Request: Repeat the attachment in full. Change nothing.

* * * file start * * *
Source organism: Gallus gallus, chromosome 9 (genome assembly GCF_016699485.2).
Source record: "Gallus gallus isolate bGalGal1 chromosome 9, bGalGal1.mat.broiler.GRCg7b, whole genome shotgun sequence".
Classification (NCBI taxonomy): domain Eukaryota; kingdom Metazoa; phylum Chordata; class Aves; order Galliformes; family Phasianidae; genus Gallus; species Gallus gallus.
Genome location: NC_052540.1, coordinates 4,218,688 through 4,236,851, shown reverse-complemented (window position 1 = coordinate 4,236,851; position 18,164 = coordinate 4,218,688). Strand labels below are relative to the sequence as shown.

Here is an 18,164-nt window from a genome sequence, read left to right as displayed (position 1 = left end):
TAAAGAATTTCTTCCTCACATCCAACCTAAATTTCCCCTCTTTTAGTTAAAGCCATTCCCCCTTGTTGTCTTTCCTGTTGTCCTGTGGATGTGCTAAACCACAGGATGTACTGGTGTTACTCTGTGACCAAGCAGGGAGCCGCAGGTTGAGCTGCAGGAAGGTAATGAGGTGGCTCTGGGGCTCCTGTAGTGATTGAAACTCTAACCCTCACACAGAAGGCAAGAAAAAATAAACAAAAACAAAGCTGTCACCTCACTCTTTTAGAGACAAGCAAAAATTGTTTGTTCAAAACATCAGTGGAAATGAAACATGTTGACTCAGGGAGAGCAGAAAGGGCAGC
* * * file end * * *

Source organism: Gallus gallus, chromosome 9 (genome assembly GCF_016699485.2).
Source record: "Gallus gallus isolate bGalGal1 chromosome 9, bGalGal1.mat.broiler.GRCg7b, whole genome shotgun sequence".
Classification (NCBI taxonomy): domain Eukaryota; kingdom Metazoa; phylum Chordata; class Aves; order Galliformes; family Phasianidae; genus Gallus; species Gallus gallus.
Genome location: NC_052540.1, coordinates 4,218,688 through 4,236,851, shown reverse-complemented (window position 1 = coordinate 4,236,851; position 18,164 = coordinate 4,218,688). Strand labels below are relative to the sequence as shown.

Here is an 18,164-nt window from a genome sequence, read left to right as displayed (position 1 = left end):
TAAAGAATTTCTTCCTCACATCCAACCTAAATTTCCCCTCTTTTAGTTAAAGCCATTCCCCCTTGTTGTCTTTCCTGTTGTCCTGTGGATGTGCTAAACCACAGGATGTACTGGTGTTACTCTGTGACCAAGCAGGGAGCCGCAGGTTGAGCTGCAGGAAGGTAATGAGGTGGCTCTGGGGCTCCTGTAGTGATTGAAACTCTAACCCTCACACAGAAGGCAAGAAAAAATAAACAAAAACAAAGCTGTCACCTCACTCTTTTAGAGACAAGCAAAAATTGTTTGTTCAAAACATCAGTGGAAATGAAACATGTTGACTCAGGGAGAGCAGAAAGGGCAGC